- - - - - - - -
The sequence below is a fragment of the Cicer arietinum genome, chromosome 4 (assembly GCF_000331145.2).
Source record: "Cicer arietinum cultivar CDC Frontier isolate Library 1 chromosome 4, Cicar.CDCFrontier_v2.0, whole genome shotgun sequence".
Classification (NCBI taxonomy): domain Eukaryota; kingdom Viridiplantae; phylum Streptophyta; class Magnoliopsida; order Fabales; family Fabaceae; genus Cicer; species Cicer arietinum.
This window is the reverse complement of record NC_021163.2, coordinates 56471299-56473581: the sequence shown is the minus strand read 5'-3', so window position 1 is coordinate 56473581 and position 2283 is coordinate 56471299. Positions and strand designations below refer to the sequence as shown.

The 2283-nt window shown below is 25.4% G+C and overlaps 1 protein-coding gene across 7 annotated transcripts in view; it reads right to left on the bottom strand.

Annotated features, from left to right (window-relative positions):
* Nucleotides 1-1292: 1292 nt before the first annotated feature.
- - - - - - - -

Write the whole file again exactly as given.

The sequence below is a fragment of the Cicer arietinum genome, chromosome 4 (assembly GCF_000331145.2).
Source record: "Cicer arietinum cultivar CDC Frontier isolate Library 1 chromosome 4, Cicar.CDCFrontier_v2.0, whole genome shotgun sequence".
Classification (NCBI taxonomy): domain Eukaryota; kingdom Viridiplantae; phylum Streptophyta; class Magnoliopsida; order Fabales; family Fabaceae; genus Cicer; species Cicer arietinum.
This window is the reverse complement of record NC_021163.2, coordinates 56471299-56473581: the sequence shown is the minus strand read 5'-3', so window position 1 is coordinate 56473581 and position 2283 is coordinate 56471299. Positions and strand designations below refer to the sequence as shown.

The 2283-nt window shown below is 25.4% G+C and overlaps 1 protein-coding gene across 7 annotated transcripts in view; it reads right to left on the bottom strand.

Annotated features, from left to right (window-relative positions):
* Nucleotides 1-1292: 1292 nt before the first annotated feature.